Grey hydrogen is obtained via steam methane reforming (SMR) or the steam reforming of other hydrocarbons. This process uses the reaction between steam and methane at very high temperatures to produce hydrogen. Currently, this method is used to produce around 48% of global hydrogen supplies. The chemical reaction involved generates carbon dioxide (CO2) as waste product, releasing on average more than 9 kg of CO2 into the atmosphere for each kg of hydrogen produced.
There is a similar production process starting from other fossil fuels, such as coal, in the case of brown hydrogen. This a well-established and widespread process which, however, generates even higher levels of CO2 emissions; around 20 kg of CO2 for each kg of hydrogen produced.
The process for producing blue hydrogen is the same as that used to produce grey hydrogen, but with one key difference: part of the CO2 emissions produced during the process is captured, stored and not directly released into the atmosphere.
The method used to produce “green hydrogen” has the lowest environmental impact. In this production process, hydrogen is obtained via the electrolysis of water, i.e. electricity is used to separate water (H2O) into its constituent elements: hydrogen and oxygen. This occurs through an electrolyser which, if powered by renewable energy, produces 100% zero emissions hydrogen.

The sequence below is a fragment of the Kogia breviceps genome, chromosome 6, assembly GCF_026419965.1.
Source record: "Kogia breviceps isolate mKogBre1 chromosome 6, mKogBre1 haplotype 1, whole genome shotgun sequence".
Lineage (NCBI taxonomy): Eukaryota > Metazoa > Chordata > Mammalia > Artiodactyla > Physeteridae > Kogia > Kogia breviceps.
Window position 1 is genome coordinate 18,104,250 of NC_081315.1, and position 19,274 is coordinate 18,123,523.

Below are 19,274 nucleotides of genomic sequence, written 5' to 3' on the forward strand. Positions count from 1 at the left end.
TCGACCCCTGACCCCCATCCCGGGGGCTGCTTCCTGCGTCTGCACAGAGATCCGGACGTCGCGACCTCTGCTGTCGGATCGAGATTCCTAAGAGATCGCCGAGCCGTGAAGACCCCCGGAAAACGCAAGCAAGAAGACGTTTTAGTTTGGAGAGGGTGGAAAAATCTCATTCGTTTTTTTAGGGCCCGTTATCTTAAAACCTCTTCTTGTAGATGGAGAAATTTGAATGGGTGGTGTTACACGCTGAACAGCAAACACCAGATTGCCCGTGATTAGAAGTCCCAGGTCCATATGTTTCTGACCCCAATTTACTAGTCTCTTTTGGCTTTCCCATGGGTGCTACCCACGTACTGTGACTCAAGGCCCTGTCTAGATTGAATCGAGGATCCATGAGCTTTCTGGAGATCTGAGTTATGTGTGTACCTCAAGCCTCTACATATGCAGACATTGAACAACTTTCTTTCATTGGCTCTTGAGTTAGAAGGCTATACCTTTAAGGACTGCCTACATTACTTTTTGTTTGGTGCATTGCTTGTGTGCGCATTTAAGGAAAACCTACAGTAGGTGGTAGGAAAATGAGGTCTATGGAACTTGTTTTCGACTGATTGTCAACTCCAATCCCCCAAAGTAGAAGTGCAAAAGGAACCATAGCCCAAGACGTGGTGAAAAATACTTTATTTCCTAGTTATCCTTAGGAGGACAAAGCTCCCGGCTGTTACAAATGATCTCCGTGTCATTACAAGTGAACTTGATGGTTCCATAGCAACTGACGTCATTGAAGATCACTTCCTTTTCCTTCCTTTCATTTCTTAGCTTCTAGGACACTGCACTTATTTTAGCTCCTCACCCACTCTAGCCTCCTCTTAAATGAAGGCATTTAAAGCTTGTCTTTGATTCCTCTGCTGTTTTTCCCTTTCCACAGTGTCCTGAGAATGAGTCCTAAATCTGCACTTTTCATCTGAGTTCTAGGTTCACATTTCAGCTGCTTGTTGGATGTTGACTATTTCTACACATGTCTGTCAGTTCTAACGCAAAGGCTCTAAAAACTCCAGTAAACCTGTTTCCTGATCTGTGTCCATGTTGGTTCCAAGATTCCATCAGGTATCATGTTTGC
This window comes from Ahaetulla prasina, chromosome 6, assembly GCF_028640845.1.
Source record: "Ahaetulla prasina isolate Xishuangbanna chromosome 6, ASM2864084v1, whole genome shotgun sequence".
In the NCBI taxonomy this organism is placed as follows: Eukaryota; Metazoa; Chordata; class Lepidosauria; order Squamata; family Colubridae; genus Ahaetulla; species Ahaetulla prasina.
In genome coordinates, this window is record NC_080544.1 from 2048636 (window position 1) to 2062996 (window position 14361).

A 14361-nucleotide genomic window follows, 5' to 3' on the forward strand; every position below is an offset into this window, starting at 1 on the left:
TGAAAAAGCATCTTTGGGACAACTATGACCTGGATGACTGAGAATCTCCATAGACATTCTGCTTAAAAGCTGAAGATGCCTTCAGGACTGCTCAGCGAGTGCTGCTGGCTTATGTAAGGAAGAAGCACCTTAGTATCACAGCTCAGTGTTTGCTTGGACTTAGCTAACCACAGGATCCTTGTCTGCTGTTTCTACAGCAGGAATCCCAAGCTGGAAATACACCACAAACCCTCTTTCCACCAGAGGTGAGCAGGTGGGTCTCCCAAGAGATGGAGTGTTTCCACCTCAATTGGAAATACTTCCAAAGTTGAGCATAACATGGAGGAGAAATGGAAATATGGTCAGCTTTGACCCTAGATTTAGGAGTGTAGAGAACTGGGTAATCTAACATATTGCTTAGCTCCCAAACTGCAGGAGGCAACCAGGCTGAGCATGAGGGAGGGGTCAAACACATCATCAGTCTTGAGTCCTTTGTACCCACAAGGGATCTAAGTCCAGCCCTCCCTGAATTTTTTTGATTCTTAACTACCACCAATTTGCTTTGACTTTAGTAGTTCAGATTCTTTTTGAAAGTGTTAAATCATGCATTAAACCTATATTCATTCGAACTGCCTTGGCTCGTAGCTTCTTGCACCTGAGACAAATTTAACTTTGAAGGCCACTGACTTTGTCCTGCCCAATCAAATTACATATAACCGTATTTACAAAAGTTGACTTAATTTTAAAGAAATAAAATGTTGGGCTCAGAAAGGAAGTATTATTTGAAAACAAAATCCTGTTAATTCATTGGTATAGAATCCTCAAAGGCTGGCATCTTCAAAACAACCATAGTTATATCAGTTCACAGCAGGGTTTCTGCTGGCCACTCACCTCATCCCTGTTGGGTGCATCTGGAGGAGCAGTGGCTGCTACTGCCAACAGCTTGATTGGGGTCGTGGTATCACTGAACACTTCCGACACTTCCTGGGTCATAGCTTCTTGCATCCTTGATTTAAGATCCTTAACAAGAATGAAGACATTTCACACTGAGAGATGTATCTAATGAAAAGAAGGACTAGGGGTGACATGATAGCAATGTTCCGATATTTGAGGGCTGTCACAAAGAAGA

The potential of green hydrogen for a more sustainable energy future
Today, green hydrogen is considered a real option for decarbonisation and, in particular, given its significant potential and reduced environmental impact of its combustion, it has been identified by the European Union as a key element towards the reduction of CO2 emissions by 2050 as set out by the European Green Deal. In this regard, the EU, which is very focused on the path towards Net Zero (indeed, in 2022 the EU battery regulation was introduced ), has presented an ad-hoc strategy to encourage the use of green hydrogen in all Member States, with the aim of accelerating the production of green hydrogen from renewables.
According to the latest International Energy Agency (IEA) report, today around 75 million tonnes of hydrogen are consumed every year in the European Union, representing 2% of the total energy mix. However, it is important to underline that around 95% of production of this hydrogen is obtained via fossil fuels.
Therefore, encouraging the exclusive use of green hydrogen, produced via renewable energy, could bring a significant contribution to reducing air emissions, positively influencing the path towards Net Zero by 2050.
…but there are still some problems to overcome: the cons of green hydrogen
Hydrogen is a highly reactive and flammable gas, properties that require care and controls during production, storage and transport.
At the moment, there is no adequate infrastructure network to be able to guarantee its safe distribution, making the widespread diffusion of this technology more difficult. In the initial stage, the problem can be overcome by taking advantage of existing connections, thus allowing hydrogen to be used directly where it is produced. Over the longer term, however, in order to respond satisfactorily to demand, it would be necessary to develop new efficient networks.
The price factor cannot be overlooked either: the use of hydrogen requires complex and costly systems. Facilities for the production of green hydrogen are still not financially competitive compared with traditional plants, discouraging the adoption of a greener production process.